On the narratives told during elections
The politics of personality has dominated Australian newspapers, relegating the politics of policy to the realm of think tanks and technocrats. But how has this domination been constructed? Who wins? Who loses? And can we get ourselves out of this personality frenzy?
The media obsesses over leadership contests between party leaders, their biographies, and their everyday lives right down to their attendance to Easter Sunday church services. Australian citizens often feel as if something is lost in the oft-called soap-opera of Australian politics. Compelled by gossip from Question Time and Q&A, it seems that front-page news is reserved for quips, quotes, and qualities (Dempster 2017, Measham 2013).
From academics to politicians themselves, disenfranchisement is a shared sensation among many that follow the “dumb[ing] down” of politics into “glorified gossip”, as ironically said by none other than Tony Abbott (Dyrenfurth 2015). It comes as no surprise to me now when I tell people i’m studying politics and the answer is a
When saturated to the point that politics is dubbed “show business for ugly people” (Dyrenfurth 2015), personality politics can confuse more than it clarifies. This is especially true this year, leading up to what is no doubt going to be one of the messiest elections yet. Electorates such as Kooyong, Indi and Gilmore are crowded with high-profile candidates from all corners of the political spectrum (Wahlquist 2019, Martin 2019, Maddox 2019). Many voters are trying to learn about their candidates, the federal parties, and their leaders. A focus on personality, off-hand comments, and their sordid pasts does not produce an informed voter.
If everyone is sick of personality politics taking our media coverage hostage, a critical eye must be applied to who is benefitting from it. When taken to the extreme, personality politics is harmful to politicians themselves and policymaking. Yet, it can be an incredibly useful tool to mobilise an otherwise disenfranchised voting base.
A memorable leader often attracts voters, whether that’s Bob Brown from the Greens Party or Pauline Hanson from One Nation (Grattan 2018). This is true not just within the minor parties. Personality-driven campaigns have raised relatively unknown parliamentarians to household names. Rudd’s ascension to prime ministership is often accredited, in part, to the catchy slogan ‘Kevin07’, and his use of social media to connect with voters on a personal level (O’Neill 2016). Memorable leaders and their personalities are used to characterise the rest of the party, making politics more accessible to voters.
Even so, we must acknowledge that while charisma often makes it easier to understand politicians, personality sensationalism in the media is a sideshow that distracts from (and destroys) meaningful political discussions. Most importantly, voters must learn these are two separate phenomena.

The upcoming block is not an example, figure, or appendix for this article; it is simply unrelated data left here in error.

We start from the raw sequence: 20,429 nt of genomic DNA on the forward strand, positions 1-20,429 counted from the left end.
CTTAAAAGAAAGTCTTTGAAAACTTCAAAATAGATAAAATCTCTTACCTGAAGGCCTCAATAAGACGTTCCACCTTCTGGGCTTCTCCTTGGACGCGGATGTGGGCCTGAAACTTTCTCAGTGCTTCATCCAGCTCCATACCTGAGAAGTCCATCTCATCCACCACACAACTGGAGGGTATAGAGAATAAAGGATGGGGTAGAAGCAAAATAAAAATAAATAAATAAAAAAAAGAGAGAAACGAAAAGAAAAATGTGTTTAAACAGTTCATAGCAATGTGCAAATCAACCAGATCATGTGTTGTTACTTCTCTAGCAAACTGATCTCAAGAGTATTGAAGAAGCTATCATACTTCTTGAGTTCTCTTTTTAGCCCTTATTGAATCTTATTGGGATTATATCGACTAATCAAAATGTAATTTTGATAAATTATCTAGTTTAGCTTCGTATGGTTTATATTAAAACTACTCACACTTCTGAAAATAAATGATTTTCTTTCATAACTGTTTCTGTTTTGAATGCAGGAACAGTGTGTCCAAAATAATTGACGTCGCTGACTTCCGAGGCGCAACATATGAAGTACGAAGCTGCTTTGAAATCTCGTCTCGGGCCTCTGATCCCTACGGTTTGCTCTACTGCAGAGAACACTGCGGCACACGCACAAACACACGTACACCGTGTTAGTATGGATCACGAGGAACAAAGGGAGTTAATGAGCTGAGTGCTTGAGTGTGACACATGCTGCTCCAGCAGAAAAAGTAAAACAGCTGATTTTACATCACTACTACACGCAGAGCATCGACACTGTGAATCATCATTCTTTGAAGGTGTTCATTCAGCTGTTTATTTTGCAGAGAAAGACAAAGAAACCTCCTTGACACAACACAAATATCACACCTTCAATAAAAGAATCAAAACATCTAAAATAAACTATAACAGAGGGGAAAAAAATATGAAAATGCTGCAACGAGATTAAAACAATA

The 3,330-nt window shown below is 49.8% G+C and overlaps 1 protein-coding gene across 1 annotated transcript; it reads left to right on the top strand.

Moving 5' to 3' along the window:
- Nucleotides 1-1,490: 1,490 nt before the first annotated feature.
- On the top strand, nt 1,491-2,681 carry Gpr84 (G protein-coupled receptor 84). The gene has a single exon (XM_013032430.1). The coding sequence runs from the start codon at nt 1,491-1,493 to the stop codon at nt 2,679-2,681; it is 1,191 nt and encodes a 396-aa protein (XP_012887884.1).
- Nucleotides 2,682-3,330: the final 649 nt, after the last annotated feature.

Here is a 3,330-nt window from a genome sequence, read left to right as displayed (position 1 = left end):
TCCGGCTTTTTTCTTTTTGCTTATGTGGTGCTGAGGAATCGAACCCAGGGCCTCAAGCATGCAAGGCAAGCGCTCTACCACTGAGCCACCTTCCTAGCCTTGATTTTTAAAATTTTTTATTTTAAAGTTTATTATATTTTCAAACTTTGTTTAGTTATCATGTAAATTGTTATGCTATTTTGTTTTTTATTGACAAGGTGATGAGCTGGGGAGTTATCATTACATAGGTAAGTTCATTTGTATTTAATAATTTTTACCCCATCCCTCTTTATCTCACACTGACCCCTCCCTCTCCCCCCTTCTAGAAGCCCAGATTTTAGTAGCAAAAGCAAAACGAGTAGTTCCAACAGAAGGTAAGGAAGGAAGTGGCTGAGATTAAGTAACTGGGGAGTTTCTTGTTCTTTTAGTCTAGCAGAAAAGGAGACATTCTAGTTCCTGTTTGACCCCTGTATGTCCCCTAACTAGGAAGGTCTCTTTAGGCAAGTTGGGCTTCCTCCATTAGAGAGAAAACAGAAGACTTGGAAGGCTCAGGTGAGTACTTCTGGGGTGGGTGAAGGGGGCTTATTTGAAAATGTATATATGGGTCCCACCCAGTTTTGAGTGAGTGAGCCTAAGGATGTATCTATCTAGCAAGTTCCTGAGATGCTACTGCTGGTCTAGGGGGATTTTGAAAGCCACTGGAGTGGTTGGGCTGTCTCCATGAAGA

In a ‘perfect’ election, citizens in each electorate would hear a civil and rational debate between candidates who would pitch forth their policy ideas and logical citizens would vote according to who they thought had the most sound arguments.
Yet this vision of Australian elections ignores the reality that humans are social beings, meaning that we are responsive to interpersonal connections, and that not every voter is well-versed on the intricacies of franking credit policy or the mismanagement of the Murray-Darling Basin.
Media coverage is thus the tipping point to when personality politics becomes unbearable for everyone involved.
How do we fix this? How do we remove bias from the media?
Because we cannot remove values, we cannot remove bias entirely. Consider how one journalist might report “The former prime minister stormed out after the opposition’s statements” whereas another may also report “After Mr Abbott’s speech concluded, Mr Rudd left the chambers”. Neither statement is devoid of judgment, even though the latter sentence sounds less emotive.
I am not saying that there is no better future for Australian reporting. But rather than critiquing the individual flourishes of journalism, structural change in the Australian media industry offers a more well-rounded response to creating appropriate parameters for political discourse.
The media is often referred to as the fourth estate of governance. For newcomers to political theory, there are three recognised branches of liberal democracies, such as we have in Australia. These are the Legislative (law-makers), the Executive (law-passers), and the Judicial (law-enforcers), and if high-school legal studies will teach you anything, it is that these branches keep each other in check. By calling media the fourth estate, it is inferred that media is just as important to a functioning democracy as any of these three arms of government.
And it is true. Democracy works best when we are informed and flexible about our politics. While we cannot always leap the psychological hurdle of ignoring personality in politics, we must demand less sensationalism in our media.
In short, fuck you too Murdoch.